The Colorado Tourism Office has introduced a new slogan for marketing to wintertime visitors: Snow’s Perfect State. CTO Director Cathy Ritter said, “What makes our winter so magical is…the special nature of the place it falls upon. While winter and snow may be a cause for dread elsewhere, Colorado’s winter season is a time for celebration.”
Putting aside for a moment how potentially insulting that statement is to those full-of-dread states where snow is…well, non-magical, we suppose — it’s also a statement that calls into question some issues Colorado has both with the season, and also with its own identity. We thought we’d offer up some alternatives, just in case this newest stab at a slogan goes the way of affordable lift tickets and functional government.
Get it, tourist America? Because elevation, but also the pot. Let’s face it, Colorado is a hell of a lot more widely known for the available weed than for its skiing at this point. And too many other states are sniffing around our pot (money) stash, thinking that it seems like a good idea for both revenue and to attract visitors and new residents. Bonus: Smoking pot is a lot less expensive than a ski habit. Of course, there are some locals that disagree, but, hey, they'll smoke a bowl and feel a whole lot better about it.
Look, we want you to come visit. We want you to check out some of our fine hotels or book an Airbnb or head up into the parks and pitch a tent or park an RV. And by all means, while you’re here, enjoy the old bungalows and the Denver squares and all the brick houses that line our tree-canopied streets. But then, if you would, please leave and don’t think about moving here, because the cost of living is already pretty expensive, and we don’t need your out-of-state pockets driving up prices even more. Thanks.
We have over 300 days of sun, and that's our story and we're sticking to it. In addition, and with no sense of shame or irony, we’re also a winter-freaking-wonderland that makes Santa want to jealously kick Olaf the Snowman in his carrot nose. Please don’t think about how the two assertions are mutually exclusive; thinking tends to negatively affect our marketing plan.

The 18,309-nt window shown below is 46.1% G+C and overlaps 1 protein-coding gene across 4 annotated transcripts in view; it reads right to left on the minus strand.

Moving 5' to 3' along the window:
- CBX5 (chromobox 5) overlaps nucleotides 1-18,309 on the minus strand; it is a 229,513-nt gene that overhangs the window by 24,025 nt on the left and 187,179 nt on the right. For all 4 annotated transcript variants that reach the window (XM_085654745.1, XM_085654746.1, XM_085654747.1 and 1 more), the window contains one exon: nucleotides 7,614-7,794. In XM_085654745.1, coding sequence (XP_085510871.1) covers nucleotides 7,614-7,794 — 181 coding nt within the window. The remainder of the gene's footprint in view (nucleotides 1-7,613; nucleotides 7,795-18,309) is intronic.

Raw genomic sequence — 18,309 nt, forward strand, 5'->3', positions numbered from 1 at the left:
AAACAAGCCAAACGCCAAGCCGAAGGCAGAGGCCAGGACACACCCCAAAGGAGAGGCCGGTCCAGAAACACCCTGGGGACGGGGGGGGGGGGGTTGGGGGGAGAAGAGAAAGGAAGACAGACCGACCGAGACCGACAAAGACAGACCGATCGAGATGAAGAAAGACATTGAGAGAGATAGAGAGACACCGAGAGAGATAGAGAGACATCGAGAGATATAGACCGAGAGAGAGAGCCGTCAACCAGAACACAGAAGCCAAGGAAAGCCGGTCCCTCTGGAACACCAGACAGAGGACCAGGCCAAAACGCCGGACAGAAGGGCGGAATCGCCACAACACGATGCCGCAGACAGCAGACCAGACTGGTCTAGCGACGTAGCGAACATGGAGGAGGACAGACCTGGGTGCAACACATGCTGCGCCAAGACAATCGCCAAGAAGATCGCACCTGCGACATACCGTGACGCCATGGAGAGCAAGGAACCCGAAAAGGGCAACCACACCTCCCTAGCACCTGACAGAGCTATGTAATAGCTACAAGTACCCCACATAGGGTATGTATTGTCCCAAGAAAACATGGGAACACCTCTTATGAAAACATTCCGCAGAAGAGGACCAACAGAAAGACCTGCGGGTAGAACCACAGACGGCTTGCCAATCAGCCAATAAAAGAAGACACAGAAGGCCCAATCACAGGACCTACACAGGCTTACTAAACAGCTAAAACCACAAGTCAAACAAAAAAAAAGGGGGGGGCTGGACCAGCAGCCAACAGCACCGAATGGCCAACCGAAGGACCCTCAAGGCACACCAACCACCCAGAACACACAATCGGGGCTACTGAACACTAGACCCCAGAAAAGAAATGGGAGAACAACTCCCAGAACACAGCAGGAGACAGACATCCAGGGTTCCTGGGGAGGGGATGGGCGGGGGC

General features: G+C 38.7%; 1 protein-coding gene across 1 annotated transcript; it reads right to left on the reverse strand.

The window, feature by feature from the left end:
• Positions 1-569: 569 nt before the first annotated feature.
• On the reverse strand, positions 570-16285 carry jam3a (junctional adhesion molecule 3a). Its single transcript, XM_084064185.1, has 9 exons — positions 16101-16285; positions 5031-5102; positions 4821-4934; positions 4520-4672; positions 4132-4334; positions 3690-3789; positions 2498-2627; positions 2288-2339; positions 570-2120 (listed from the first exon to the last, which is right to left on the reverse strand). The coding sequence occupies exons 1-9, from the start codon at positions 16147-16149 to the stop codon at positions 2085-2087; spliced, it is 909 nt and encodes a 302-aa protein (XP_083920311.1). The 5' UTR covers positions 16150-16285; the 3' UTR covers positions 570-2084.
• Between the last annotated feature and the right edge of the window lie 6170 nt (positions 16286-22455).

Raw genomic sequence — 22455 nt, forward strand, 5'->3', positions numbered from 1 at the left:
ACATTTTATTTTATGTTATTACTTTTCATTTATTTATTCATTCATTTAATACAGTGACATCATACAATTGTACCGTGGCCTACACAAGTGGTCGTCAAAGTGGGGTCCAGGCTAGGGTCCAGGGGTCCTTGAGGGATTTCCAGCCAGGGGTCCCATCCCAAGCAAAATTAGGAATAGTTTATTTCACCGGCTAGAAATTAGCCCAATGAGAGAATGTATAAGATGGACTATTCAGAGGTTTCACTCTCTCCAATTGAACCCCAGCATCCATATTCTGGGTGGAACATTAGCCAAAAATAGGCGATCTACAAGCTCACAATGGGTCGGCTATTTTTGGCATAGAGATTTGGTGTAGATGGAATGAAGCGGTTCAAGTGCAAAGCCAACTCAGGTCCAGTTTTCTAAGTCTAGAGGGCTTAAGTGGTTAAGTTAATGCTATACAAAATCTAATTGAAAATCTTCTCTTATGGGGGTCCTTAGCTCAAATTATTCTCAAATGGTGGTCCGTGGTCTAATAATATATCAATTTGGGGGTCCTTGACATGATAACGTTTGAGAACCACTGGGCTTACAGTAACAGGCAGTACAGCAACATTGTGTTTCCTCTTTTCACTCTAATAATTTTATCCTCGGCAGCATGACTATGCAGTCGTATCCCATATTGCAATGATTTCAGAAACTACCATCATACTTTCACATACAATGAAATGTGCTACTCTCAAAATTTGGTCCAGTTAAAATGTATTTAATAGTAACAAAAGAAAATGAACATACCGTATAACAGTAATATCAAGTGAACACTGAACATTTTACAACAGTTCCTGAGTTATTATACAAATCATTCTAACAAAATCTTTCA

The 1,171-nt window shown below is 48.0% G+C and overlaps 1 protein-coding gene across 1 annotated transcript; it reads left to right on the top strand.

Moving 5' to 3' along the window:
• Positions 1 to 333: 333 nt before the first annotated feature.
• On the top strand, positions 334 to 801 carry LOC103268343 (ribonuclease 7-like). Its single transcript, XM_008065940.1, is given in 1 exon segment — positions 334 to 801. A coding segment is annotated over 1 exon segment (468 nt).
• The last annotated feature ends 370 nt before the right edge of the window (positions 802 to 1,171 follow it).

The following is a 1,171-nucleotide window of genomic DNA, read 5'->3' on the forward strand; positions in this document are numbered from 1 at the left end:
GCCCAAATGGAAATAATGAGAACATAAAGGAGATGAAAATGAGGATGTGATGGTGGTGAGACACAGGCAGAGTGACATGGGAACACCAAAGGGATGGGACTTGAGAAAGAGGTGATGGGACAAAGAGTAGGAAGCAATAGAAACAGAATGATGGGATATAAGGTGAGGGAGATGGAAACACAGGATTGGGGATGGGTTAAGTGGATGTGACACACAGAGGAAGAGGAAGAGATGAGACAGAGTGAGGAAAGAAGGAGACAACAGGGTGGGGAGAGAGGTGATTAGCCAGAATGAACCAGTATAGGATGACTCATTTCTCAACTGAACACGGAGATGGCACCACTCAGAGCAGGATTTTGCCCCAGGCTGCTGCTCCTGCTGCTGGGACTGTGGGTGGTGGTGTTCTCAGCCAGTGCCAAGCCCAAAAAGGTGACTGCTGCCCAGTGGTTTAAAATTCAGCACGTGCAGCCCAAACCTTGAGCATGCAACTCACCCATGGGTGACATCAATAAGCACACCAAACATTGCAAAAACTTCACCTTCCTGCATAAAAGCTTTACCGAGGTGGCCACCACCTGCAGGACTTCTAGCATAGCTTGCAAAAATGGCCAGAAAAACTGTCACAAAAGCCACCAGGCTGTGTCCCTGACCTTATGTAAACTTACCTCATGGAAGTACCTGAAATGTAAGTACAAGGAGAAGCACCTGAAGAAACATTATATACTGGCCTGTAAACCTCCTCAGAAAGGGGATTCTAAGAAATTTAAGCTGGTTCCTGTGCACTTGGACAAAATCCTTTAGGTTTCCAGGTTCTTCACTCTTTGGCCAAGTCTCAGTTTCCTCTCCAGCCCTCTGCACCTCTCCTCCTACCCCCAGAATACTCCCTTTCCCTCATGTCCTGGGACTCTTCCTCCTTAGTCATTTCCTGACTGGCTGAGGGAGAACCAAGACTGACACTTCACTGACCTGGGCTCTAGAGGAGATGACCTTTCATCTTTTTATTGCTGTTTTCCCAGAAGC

Ever wondered why the Travel Channel is essentially nothing but paranormal “reality” shows anymore? It’s because the dead are big business, especially for folks who hit the road looking for it. And Colorado is full of spirits, from the legendary Stanley Hotel (still chugging steadily off a Stephen King novel from 1977) to Denver’s Brown Palace Hotel and Lumber Baron Inn to small places off the beaten path (the Old Glendale Stagecoach Station in Penrose, to name only one of several). Grab your EMF meters and try to catch some EVPs on your smartphone: If you listen to the background noise very, very closely, you might just hear something unsettling…like the quiet whimpers of a Broncos or a Rockies fan enduring what seems like endless suffering.
5. Colorado: Purplish
Please don’t lump us in with Kansas, Wyoming or Utah. We’re a nice bluish blend here. We agree with everyone, or try to. Super-conservative? Colorado Springs is waiting to give you a chaste hug and judge you. Radically left? Boulder wants to have you over for farm-sourced granola and this fabulous new elderberry wine it made itself in the compost barn out back. And just look at our governor, who’s ostensibly a Democrat, but even that’s open to friendly debate.